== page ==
Scrot: improve your screenshot compression with ffmpeg

Scrot is a simple tool for taking screenshots. It is a flexible and minimalistic, fast and simple command line utility. Scrot works on all window managers, include tiling-based dwm, i3wm, bspwm.

So if you want to install some simple utility for taking screenshots and bind it with likable shortcut scrot is a good choice. It is also chosen by Arch Linux users due to its simplicity and compatibility.

Here is what the man page says:

BUGS:
None known.

scrot manual page

Scrot + FFmpeg. Using additional tools for better screenshot compression

Scrot supports PNG, JPEG formats. Also you can use this article (JPEG and PNG compression quality with ffmpeg) to compress with your own settings:

scrot '/tmp/lossless.png' -e 'ffmpeg -hide_banner -i $f -compression_level 100 ~/Screenshots/%Y-%m-%d-%H:%M:%S.jpg && rm $f'

The command above takes a screenshot and saves it in PNG (lossless) format. Then ffmpeg runs and compresses the screenshot in JPEG format with our own settings. Then PNG screenshot will removed. Finally we have JPEG screenshot with our own parameters of compression.

But scrot provides its own -q parameter to control quality level. We can use it instead. I tried it, but I didn’t like it, ffmpeg gives the best results. My PNG image has been compressed in 6 times to JPEG format (1.2 M -> 200 kB). Using –q 100 (maximum quality) parameter gave bad results (800 kB with same quality).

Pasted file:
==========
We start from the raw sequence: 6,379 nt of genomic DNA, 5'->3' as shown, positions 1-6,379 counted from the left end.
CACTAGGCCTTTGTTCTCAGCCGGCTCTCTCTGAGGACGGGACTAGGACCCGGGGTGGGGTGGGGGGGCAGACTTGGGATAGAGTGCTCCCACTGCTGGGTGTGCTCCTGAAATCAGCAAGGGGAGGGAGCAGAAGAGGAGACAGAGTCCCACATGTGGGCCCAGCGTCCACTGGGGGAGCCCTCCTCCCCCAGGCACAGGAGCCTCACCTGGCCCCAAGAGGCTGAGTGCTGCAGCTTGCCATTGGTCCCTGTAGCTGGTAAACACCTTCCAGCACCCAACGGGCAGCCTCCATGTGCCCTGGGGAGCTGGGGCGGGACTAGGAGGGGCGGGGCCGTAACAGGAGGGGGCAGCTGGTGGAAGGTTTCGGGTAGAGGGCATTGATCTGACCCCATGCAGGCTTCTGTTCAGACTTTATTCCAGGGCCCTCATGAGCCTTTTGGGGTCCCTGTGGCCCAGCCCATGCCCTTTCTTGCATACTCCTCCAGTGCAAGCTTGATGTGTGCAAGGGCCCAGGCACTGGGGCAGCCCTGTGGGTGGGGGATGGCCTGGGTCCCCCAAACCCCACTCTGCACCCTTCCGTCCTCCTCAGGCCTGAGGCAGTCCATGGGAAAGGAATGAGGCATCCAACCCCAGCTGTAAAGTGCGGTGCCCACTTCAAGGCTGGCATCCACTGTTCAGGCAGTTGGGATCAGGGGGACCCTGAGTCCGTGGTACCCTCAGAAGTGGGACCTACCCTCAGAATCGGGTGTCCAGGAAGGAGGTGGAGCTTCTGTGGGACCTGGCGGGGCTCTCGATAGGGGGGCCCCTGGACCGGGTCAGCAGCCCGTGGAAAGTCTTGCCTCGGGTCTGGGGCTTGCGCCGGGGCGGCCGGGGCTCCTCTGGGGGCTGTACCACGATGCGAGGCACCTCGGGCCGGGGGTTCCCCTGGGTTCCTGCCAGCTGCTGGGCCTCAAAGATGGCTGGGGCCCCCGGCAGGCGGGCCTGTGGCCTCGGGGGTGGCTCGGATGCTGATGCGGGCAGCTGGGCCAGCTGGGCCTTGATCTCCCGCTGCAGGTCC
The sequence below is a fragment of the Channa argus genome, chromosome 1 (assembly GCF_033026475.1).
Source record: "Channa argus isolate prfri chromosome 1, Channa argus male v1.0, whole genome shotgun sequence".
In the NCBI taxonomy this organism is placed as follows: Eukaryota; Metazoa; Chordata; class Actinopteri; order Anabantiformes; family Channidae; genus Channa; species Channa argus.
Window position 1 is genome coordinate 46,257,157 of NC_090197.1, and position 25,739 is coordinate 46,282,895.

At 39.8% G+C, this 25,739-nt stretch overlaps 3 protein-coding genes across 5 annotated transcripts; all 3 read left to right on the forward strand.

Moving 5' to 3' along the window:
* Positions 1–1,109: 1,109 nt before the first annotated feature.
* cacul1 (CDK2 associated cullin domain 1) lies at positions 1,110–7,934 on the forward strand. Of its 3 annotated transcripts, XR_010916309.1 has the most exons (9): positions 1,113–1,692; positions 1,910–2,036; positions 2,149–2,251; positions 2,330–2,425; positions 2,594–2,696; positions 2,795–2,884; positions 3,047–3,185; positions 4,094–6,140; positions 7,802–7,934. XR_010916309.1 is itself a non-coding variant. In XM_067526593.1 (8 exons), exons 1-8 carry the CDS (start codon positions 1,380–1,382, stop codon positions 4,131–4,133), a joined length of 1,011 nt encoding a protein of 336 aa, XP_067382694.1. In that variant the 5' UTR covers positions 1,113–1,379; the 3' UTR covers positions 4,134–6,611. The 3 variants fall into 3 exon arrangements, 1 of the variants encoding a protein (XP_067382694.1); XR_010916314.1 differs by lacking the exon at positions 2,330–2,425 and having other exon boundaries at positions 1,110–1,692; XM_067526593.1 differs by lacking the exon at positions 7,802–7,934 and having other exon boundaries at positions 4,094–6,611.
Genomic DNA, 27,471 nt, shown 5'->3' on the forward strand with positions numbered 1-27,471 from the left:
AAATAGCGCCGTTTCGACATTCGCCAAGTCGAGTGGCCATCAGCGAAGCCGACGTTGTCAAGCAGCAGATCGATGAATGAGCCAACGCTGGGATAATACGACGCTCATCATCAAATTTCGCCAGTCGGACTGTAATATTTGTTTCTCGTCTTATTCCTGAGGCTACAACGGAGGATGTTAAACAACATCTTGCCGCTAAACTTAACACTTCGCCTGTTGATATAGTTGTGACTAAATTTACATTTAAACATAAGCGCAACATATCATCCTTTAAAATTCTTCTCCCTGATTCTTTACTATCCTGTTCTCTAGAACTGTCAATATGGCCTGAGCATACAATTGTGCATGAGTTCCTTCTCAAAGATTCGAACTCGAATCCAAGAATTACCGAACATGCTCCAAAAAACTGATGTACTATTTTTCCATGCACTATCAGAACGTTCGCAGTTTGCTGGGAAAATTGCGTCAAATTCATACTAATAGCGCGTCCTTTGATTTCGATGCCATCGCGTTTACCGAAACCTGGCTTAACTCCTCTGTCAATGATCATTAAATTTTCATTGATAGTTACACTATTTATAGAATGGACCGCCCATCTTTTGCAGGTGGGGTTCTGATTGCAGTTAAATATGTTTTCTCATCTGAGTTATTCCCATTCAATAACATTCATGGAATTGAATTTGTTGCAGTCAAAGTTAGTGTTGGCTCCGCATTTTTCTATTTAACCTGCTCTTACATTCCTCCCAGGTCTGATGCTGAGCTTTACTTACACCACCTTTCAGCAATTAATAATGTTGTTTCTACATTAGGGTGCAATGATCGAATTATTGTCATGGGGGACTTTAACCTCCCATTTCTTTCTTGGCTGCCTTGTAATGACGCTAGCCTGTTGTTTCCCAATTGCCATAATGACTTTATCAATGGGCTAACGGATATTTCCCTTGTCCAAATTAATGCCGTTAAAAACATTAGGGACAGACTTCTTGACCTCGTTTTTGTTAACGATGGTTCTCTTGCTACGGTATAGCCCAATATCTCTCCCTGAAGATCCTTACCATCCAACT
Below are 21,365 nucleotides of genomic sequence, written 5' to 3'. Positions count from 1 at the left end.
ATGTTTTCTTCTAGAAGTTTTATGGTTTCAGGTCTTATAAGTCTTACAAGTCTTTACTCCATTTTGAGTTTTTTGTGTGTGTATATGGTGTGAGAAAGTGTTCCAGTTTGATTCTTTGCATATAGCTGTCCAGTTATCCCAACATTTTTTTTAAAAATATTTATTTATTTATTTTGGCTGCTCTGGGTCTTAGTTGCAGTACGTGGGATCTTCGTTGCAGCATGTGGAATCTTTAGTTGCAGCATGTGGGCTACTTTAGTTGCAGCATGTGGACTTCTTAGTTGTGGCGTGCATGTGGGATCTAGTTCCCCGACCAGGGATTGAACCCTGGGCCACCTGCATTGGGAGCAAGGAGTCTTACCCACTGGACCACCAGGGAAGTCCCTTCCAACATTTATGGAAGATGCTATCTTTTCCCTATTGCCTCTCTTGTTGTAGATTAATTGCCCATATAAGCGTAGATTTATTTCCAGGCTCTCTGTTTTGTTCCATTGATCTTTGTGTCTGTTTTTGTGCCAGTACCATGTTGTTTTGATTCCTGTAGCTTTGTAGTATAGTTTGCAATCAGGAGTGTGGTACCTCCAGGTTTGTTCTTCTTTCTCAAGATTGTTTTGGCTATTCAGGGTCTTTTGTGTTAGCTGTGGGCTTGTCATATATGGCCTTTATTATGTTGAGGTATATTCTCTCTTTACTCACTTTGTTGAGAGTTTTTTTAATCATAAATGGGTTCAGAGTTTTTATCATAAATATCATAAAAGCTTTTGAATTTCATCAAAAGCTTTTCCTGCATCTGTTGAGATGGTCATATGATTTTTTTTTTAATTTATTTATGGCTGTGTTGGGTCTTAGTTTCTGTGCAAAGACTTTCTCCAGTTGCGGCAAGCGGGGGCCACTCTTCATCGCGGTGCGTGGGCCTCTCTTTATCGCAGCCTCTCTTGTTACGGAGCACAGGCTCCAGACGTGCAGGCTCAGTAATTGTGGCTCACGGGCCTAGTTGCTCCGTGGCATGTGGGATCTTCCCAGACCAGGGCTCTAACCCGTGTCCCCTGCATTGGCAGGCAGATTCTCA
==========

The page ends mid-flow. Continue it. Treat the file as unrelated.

scrot and ffmpeg use different libraries for compression therefore compression results are different. We must don’t forget that ffmpeg regularly updates its libraries, therefore, it is preferable to use ffmpeg for media compression.

Scale image

The possibilities are much more because we have access to all ffmpeg video filters. Take a look at this example:

scrot '/tmp/lossless.png' -e 'ffmpeg -hide_banner -i $f -vf scale=iw/2:ih/2 -compression_level 100 /Screenshots/%Y-%m-%d-%H:%M:%S.jpg && rm $f'

This command will reduce the size (Width x Height) of the screenshot in half. So, if our image is really big, we can regulate the size of it.


To install scrot on Debian-based distributions make:

sudo apt install scrot

Most useful scrot options

Use -u option to use currently focused window:

scrot -u

We can add a delay before focusing on the window. Use -d ‘time in seconds’:

scrot -u -d 5

Add -c option to show coundown in the terminal:

scrot -u -d 5 -c

We can select screenshot area using -s option. Use mouse pointer and hold left mouse button to select area:

scrot -s

Add -q ‘image quality in 0-100 range’ to use native image compression. It is 75 by default

scrot -q 90

By -b option we can make scrot to grab border of a window too:

scrot -u -b

But it is border of WM! Not terminal! So, on my dwm there is no window borders that dwm apply, so i use borders of urxvt terminal therefore it has no effect on me!